UK - Industry figures have backed calls for companies involved in mergers and acquisitions to disclose their intention for the target company pension scheme prior to the deal.
The National Association of Pension Funds - whose members operate almost 1,200 pension schemes with combined assets of about £800bn - said the Takeover Panel should recognise that pension fund trustees are a relevant representative of employees and the future of the fund is a relevant interest of the employees.
This comes after representatives of some of the UK's largest workplace schemes responded to the Takeover Panel's consultation on its City Code on takeovers and mergers - which contains provisions on the position of employees in takeover activity - saying companies should make clear their intentions for the target pension scheme in offer documents sent out by an acquiring company.
NAPF head of corporate governance David Paterson said: "The position of the these employees financial interests would be materially strengthened by requiring an offeror to disclose its intentions regarding the pension scheme, including the impact of the offer and associated financing on the scheme and a negative statement if it has no intentions and no impact is expected.
"In particular, we believe that pension fund trustees should have information rights and be able to rely on the statements made by offerors."
Law Debenture Pension Trustees has written to the panel urging it to ensure companies looking to acquire or bid for a takeover make disclosures about the future of the target scheme.
Law Debenture pensions director Mark Ashworth (pictured) said: "We believe the interests and positions of schemes can be affected very significantly by takeovers and that should be considered in the disclosure documentation.
"I don't think it should stop M&A activity but I don't think anyone would argue for M&A activity that weakens the position and security of pension scheme members."
Among the proposals set out in Law Debenture's letter are that disclosure should be in the offer documents a company sends out when it is taking over another; the acquiring company should set out its intentions for the scheme and the impact of the takeover and be bound by the statements it made; the company being taken over should also give its views on the interest of the schemes; and trustees should have a right to express an opinion.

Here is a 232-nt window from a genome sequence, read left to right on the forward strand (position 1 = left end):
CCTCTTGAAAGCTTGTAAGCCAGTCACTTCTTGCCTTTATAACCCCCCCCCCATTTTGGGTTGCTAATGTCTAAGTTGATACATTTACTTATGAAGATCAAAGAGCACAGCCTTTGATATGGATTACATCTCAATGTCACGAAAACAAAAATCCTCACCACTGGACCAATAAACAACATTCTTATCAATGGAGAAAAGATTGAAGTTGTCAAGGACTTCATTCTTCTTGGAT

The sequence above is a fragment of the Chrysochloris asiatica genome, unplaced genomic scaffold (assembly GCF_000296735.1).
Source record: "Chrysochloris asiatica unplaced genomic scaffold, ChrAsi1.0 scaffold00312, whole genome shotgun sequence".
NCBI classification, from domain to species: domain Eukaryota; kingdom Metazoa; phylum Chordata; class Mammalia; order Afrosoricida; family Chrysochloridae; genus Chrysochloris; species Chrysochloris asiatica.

If agreement could not be reached it is a matter that should be referred to The Pensions Regulator, Ashworth added.
At present companies can optionally seek clearance from The Pensions Regulator over plans for the pension scheme following a takeover.
A TPR spokesman said: "We encourage all parties associated to a transaction which affects a defined benefit scheme to understand the potential impact this may have on the continued delivery of retirement promises. Any mechanisms which further increase the transparency of such transactions would benefit pension schemes and their members."
Society of Pension Consultants president Kevin LeGrand said there should be a requirement at the very least to disclose what a company plans to do in relation to the scheme post takeover, particularly on the brink of a big growth in M&A activity.
However, he added it was difficult to achieve a balance of interests between various parties involved.
LeGrand said: "You have to allow companies flexibility to make changes or you will stifle business but if at the least they are required to make a meaningful public statement as part of the documentation for the takeover it would force them to make it more likely to try and adhere to what they said."
However, BDO partner Alex White said setting out formal documents on how an offer will affect a pension scheme and its members proves a fundamental risk to the UK M&A market.
"There is currently nothing stopping the board of an offeree wanting to understand the impact of a deal on the pension fund, without requiring the offeror to respond to disclosure rules. What may be considered reasonable requirements from stakeholders, will, if codified result in a barrier to M&A and a more drawn out process," he said.
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